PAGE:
Summer has always been a time when we scratch our heads about what to do with our water tanks. Empty them? Fill them with water? The first time we left Juniper for the summer we emptied them but condensation and the wee bit of water we couldn’t get out left the tanks a bit slimy. I had to scrub and flush the tanks out a few times with bleach.
The second summer we left the tanks full with and the tanks got a little smelly (like the way a water bottle left in a hot car for a while smells when you open it) so I scrubbed the tanks and flushed it out a few times with bleach.
This summer, we were advised to fill the tanks with vinegar and water to prevent mildew and growth. I was really hoping this would work because scrubbing out both tanks is a lot of work. Not sure what happened but white clouds of something – bacteria, fermentation, a vinegar mother perhaps, developed. Unfortunately, I didn’t first look through the tanks inspection ports prior to running the water (because why would I expect clumps of white stuff to grow!) and the growth clogged our water filter.
Water pump filter. First indication something was wrong
Yeah, this isn’t good.
Tank 1. What is that?!
Tank 2. WTF?!
The process of getting the boat ready stops as we manually siphon the funky water out followed by yours truly scrubbing and bleaching both tanks.
But then we have the merry coincidence of our galley foot pedal biting the dust at exactly the same time! We debated about whether it was clogged with the white stuff, detached a few hoses to troubleshoot, and concluded that it just needs servicing and got it working again.
Well, it’s the beginning of August and we ended up staying in La Cruz after all. Despite all of our plans, we were unable to head up to the Sea of Cortez and reach our summer destination of San Carlos.
While we did successfully fix the engine, install the new bilge pump, filter the water out of our fuel (twice!), and readied ourselves to sail out of La Cruz, we reached a point on the calendar where it didn’t make sense to brave tropical weather to sail up north.
Instead, we readied Juniper to spend her summer in La Cruz: we washed and put away our sails, took down and stowed our lines, put on two coats of varnish, cleaned the boat inside and out, put up a tarp to help block UV, and completed a dozen more small decommissioning tasks to keep Juniper safe, dry, and clean. For the rest of the summer we’ll be back in the states spending time with family.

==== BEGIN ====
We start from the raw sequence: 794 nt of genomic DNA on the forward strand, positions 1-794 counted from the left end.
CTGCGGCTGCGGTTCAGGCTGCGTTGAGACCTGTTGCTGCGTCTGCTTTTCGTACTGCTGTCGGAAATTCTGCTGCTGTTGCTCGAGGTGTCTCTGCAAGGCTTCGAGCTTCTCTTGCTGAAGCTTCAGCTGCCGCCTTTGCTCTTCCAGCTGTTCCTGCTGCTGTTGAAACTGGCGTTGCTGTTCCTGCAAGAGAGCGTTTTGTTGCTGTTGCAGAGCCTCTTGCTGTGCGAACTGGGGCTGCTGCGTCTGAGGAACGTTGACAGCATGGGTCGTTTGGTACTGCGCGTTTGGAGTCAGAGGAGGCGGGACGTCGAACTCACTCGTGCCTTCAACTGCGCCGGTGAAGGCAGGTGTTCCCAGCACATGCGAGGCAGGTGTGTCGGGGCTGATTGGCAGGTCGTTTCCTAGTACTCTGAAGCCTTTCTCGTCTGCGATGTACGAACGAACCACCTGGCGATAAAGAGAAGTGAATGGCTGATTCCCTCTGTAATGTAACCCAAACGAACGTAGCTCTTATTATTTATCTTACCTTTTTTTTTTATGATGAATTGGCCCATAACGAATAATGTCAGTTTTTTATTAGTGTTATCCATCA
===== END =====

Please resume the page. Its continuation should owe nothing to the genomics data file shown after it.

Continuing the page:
We’ll be back in Mexico at the end of the year and are looking forward to a proper cruising season!
Typical summer afternoon weather in La Cruz.
Typical summer afternoon weather in La Cruz.
Lots of water made it into our secondary filter. Turns out we had a leak in our deck fill.
Our exhaust riser was practically crumbling.
Drying the main after a good scrub.
Folding our main for storage. Thank goodness for the lounge at Marina La Cruz!
Viv put on two more coats of varnish to protect the wood over the summer.
We were all set to go. But you know the saying, “cruising is doing boat work in exotic places?” La Cruz is far from exotic when you’ve been here as long as we have.
Solar was up and running, we provisioned, our slip neighbor Travis on S/V Brighter Days made us some ribs for the passage, and we had a weather window.
Travis’s delicious ribs
And then things started breaking.
We discovered that one of our fuel tanks had a good amount of water in it. The washer in the cap on the deck fill was worn out and I washed the boat a few times since arriving in La Cruz. That would do it! To remove the water would require siphoning out the fuel and running it through some filters (a process called fuel polishing).